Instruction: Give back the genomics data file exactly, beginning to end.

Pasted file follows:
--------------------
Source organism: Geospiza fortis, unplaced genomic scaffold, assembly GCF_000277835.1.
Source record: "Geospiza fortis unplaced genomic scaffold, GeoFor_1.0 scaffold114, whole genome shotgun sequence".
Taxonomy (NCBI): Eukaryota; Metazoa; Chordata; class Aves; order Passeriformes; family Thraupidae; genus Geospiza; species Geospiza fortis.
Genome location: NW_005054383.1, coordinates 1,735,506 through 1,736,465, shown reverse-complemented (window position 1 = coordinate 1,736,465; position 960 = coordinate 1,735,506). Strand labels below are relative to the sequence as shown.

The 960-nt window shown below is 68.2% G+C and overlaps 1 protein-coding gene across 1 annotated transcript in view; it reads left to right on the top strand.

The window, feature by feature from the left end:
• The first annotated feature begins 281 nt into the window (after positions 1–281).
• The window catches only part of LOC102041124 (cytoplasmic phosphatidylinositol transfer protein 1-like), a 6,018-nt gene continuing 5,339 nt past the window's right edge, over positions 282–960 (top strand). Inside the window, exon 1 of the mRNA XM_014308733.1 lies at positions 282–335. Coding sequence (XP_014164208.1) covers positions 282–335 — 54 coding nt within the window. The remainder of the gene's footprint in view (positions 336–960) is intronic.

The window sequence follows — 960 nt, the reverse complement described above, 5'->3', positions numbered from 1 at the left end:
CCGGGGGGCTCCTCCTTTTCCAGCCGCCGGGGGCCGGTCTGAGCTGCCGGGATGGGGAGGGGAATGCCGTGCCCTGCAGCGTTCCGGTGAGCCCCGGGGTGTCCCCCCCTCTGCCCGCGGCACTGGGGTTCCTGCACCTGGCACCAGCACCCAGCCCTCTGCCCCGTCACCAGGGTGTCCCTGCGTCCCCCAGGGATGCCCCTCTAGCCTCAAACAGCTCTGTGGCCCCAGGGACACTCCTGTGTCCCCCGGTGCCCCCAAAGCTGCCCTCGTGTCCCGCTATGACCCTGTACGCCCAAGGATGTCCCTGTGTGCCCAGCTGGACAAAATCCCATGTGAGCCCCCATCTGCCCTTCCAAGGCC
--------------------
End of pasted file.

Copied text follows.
Source organism: Geospiza fortis, unplaced genomic scaffold, assembly GCF_000277835.1.
Source record: "Geospiza fortis unplaced genomic scaffold, GeoFor_1.0 scaffold114, whole genome shotgun sequence".
Taxonomy (NCBI): Eukaryota; Metazoa; Chordata; class Aves; order Passeriformes; family Thraupidae; genus Geospiza; species Geospiza fortis.
Genome location: NW_005054383.1, coordinates 1,735,506 through 1,736,465, shown reverse-complemented (window position 1 = coordinate 1,736,465; position 960 = coordinate 1,735,506). Strand labels below are relative to the sequence as shown.

The 960-nt window shown below is 68.2% G+C and overlaps 1 protein-coding gene across 1 annotated transcript in view; it reads left to right on the top strand.

The window, feature by feature from the left end:
• The first annotated feature begins 281 nt into the window (after positions 1–281).
• The window catches only part of LOC102041124 (cytoplasmic phosphatidylinositol transfer protein 1-like), a 6,018-nt gene continuing 5,339 nt past the window's right edge, over positions 282–960 (top strand). Inside the window, exon 1 of the mRNA XM_014308733.1 lies at positions 282–335. Coding sequence (XP_014164208.1) covers positions 282–335 — 54 coding nt within the window. The remainder of the gene's footprint in view (positions 336–960) is intronic.

The window sequence follows — 960 nt, the reverse complement described above, 5'->3', positions numbered from 1 at the left end:
CCGGGGGGCTCCTCCTTTTCCAGCCGCCGGGGGCCGGTCTGAGCTGCCGGGATGGGGAGGGGAATGCCGTGCCCTGCAGCGTTCCGGTGAGCCCCGGGGTGTCCCCCCCTCTGCCCGCGGCACTGGGGTTCCTGCACCTGGCACCAGCACCCAGCCCTCTGCCCCGTCACCAGGGTGTCCCTGCGTCCCCCAGGGATGCCCCTCTAGCCTCAAACAGCTCTGTGGCCCCAGGGACACTCCTGTGTCCCCCGGTGCCCCCAAAGCTGCCCTCGTGTCCCGCTATGACCCTGTACGCCCAAGGATGTCCCTGTGTGCCCAGCTGGACAAAATCCCATGTGAGCCCCCATCTGCCCTTCCAAGGCC